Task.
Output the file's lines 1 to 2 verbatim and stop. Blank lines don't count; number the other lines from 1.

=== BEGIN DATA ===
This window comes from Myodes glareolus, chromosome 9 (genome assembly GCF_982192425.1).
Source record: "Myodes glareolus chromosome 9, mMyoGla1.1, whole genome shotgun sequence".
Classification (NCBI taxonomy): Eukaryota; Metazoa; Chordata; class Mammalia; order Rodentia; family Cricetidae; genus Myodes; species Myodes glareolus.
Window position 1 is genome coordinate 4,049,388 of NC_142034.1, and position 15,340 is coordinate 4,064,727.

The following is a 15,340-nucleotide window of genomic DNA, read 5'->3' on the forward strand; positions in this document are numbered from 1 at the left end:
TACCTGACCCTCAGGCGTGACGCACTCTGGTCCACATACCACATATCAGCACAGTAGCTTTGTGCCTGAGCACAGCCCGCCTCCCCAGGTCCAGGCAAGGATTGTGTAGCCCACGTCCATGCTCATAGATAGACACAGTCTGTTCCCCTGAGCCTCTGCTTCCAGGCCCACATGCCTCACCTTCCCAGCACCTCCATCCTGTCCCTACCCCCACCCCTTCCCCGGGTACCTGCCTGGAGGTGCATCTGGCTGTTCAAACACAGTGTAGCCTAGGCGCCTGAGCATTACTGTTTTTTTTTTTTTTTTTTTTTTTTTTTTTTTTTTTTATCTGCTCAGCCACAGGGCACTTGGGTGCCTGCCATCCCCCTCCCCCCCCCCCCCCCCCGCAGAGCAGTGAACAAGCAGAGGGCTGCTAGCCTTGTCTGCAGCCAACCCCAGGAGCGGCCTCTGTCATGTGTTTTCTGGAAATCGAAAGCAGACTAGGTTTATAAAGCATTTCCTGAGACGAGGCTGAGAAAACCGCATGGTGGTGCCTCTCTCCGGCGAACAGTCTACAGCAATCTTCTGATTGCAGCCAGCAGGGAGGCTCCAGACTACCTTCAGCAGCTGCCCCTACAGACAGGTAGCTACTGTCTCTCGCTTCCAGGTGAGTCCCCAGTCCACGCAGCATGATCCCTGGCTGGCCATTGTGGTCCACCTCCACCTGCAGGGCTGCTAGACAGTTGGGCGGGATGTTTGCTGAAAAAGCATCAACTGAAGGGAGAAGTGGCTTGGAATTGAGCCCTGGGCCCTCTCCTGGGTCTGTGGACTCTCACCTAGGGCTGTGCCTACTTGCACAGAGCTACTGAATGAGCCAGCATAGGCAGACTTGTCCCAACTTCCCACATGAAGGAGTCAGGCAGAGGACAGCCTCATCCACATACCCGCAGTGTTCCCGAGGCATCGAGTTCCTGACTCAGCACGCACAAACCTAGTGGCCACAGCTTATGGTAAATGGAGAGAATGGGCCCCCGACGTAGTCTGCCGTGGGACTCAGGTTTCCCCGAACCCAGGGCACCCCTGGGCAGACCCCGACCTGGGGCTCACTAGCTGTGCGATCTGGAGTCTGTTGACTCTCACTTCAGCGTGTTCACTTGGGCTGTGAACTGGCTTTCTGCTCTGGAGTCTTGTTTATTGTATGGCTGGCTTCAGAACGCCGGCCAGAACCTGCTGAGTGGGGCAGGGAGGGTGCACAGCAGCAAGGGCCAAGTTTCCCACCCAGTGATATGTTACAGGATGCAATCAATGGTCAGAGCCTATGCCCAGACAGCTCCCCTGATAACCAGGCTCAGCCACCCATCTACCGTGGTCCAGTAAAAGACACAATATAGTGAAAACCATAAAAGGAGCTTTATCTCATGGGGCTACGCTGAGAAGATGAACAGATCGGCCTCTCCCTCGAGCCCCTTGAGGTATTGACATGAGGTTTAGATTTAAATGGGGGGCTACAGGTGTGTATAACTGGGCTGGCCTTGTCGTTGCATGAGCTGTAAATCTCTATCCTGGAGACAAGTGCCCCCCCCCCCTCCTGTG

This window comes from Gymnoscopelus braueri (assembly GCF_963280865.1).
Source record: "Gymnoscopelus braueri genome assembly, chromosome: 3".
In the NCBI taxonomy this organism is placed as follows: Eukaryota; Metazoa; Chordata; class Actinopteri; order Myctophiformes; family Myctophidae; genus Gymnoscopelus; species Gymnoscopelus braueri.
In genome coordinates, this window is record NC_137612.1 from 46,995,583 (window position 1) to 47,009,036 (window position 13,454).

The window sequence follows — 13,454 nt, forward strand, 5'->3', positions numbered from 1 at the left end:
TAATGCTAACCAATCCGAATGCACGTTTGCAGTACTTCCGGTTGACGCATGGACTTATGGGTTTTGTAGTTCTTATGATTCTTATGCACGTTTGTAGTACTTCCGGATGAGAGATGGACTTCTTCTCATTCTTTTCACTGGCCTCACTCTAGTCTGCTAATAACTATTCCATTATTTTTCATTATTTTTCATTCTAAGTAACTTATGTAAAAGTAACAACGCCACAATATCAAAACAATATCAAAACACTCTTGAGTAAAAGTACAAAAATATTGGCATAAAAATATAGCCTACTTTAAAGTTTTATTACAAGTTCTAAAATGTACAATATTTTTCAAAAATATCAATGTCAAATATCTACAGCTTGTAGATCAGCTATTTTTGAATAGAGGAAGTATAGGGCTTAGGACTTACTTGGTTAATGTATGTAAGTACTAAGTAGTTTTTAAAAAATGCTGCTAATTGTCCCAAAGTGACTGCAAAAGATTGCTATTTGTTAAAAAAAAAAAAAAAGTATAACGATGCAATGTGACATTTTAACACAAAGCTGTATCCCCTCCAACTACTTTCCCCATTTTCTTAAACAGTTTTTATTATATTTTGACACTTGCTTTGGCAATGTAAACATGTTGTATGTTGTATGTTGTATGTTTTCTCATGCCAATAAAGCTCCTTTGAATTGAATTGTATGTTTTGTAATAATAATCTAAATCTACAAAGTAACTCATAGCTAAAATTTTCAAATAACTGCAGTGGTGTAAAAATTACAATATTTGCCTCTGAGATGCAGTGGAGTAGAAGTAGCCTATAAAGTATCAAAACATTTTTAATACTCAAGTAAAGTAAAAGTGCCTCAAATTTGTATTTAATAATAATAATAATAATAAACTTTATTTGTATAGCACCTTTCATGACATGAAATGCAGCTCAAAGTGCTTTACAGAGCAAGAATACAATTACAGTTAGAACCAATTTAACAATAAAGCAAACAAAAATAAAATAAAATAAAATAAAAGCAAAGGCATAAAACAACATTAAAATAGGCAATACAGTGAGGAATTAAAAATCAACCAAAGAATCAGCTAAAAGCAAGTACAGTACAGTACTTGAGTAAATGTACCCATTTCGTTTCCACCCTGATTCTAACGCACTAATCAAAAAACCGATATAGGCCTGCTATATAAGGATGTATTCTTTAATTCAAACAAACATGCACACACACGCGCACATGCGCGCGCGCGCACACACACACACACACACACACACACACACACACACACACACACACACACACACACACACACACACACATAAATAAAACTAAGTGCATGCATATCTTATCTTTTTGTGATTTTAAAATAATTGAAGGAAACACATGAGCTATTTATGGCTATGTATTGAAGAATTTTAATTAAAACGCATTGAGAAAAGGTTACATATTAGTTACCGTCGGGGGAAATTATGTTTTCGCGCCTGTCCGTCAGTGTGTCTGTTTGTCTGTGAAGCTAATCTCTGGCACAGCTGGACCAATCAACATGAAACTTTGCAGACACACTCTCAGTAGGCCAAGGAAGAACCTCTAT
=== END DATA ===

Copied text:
This window comes from Myodes glareolus, chromosome 9 (genome assembly GCF_982192425.1).
Source record: "Myodes glareolus chromosome 9, mMyoGla1.1, whole genome shotgun sequence".